Managing implications of US-China rivalry


Given China’s rampant growth over the past few decades, it was only natural for China to begin offering strategic competition to the United States, which had emerged as the most powerful country in the world following the Soviet collapse. For the past few years however, the strategic rivalry between China and the US has become increasingly intense. The implications of this growing rivalry are now also being evidently felt in our part of the world which has become one of the major arenas for the tussle between these two global powers.

The US has recently taken punitive measures aimed at not only containing Chinese strategic ambitions, but actively confronting China. The emerging US-China rivalry has taken on various forms ranging from contentions concerning human rights to trade issues in addition to military posturing. The US has stepped up attempts to bolster cooperation with allies on China’s western and eastern flanks, including with strategic quad partners (Australia, Japan and India).

On the other hand, China has begun exhibiting an increasingly muscular approach not only in asserting territorial claims, but also in its conduct of foreign policy more generally. China proactively rebuts accusations of its growing strategic ambitions and rights violations with whataboutist arguments pointing to the tarnished record of the US on similar issues. Meanwhile, China has also pressed ahead with its Belt and Road Initiative (BRI) overseeing massive investments across Africa, the Middle East, and South Asia, significantly expanding its sphere of influence.

While the US is trying to work closely with India to counter-balance China, Pakistan’s close collaboration with China is being seen with growing suspicion by US policymakers, especially as US tensions with China continue to escalate. Initially, the US had cautiously welcomed Chinese investments in Pakistan as the means for helping stabilise Pakistan’s economy (without the US needing to foot the bill). More recently, however, senior American policymakers have warned Pakistan to be wary of Chinese debt diplomacy, and they fear that Pakistan handing Gwadar over to Chinese management is the first step in the commercial port becoming a dual-use facility.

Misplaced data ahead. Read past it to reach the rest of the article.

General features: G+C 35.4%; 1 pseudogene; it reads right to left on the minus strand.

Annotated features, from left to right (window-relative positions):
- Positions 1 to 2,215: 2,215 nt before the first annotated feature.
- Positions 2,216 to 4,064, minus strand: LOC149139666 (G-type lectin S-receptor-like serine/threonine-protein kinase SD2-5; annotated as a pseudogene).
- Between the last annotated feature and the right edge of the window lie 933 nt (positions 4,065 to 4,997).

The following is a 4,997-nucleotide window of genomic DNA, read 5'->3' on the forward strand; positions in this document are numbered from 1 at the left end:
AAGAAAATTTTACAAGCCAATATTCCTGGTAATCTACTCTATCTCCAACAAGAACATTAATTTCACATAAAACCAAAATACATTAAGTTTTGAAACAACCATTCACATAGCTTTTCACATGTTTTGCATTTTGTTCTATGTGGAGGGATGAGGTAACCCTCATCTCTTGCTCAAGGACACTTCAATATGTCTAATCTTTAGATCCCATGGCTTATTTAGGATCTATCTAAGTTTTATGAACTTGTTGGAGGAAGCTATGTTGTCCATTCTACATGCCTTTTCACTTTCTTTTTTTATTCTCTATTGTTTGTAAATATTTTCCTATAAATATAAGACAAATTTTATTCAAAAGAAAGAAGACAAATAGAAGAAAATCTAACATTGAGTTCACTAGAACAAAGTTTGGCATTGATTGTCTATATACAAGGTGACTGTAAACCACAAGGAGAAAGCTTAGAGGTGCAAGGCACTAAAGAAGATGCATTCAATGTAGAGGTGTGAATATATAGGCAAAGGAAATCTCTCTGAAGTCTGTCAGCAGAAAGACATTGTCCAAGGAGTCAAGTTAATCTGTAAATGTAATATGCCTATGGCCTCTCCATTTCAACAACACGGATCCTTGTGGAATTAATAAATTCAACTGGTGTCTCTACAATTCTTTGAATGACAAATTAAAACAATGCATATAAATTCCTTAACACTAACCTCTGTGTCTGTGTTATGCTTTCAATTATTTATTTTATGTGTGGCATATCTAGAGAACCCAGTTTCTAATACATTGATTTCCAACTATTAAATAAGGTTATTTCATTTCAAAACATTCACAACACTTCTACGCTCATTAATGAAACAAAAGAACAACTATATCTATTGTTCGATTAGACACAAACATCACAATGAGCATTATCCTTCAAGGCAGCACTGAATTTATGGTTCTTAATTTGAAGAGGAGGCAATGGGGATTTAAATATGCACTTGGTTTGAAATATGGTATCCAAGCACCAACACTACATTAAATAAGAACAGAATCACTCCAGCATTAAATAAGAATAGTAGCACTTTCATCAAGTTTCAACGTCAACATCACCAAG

Pakistan in the past may have been compelled to tighten its strategic embrace of China given the lack of broader international interest in investing in Pakistan’s urgent infrastructure and energy needs. However, Pakistani policymakers need to avoid placing all their eggs in one basket. Trying to craft a balanced approach which can resist pressures of choosing sides is not going to be easy, even in this post-Cold War era.

While Pakistan being able to play the role of a go-between to enable rapprochement between China and the US may seem like a tall order at present, Pakistan must still try to work with both countries so that it does not become overly dependent on China at the cost of losing its longstanding relationship with the US.

Pakistani policymakers must realise that there is little political will in the US to provide more aid to Pakistan, especially as the US is now about to implement a military withdrawal from Afghanistan. Yet, a mutually beneficial agreement to expand trade relations with the US could still work. Both countries have previously acknowledged this as a possibility but have not been able to address some of the internal impediments which have impeded this possibility from being realised. Pakistan can also encourage American and other international firms to invest in green energy projects to help lessen its reliance on fossil fuels. Pakistan’s decision to boost transit trade routes to Afghanistan via Gwadar is also encouraging, which should help temper US resistance to CPEC, given its demonstrable potential to help Afghanistan’s economy.

While India seems to have picked a clear-cut side in the new big power competition of the 21st century, it would be no small feat if Pakistan can continue collaborating with both China and the US, which would enable it to become a more self-assured country in the long run.

Published in The Express Tribune, September 11th, 2020.

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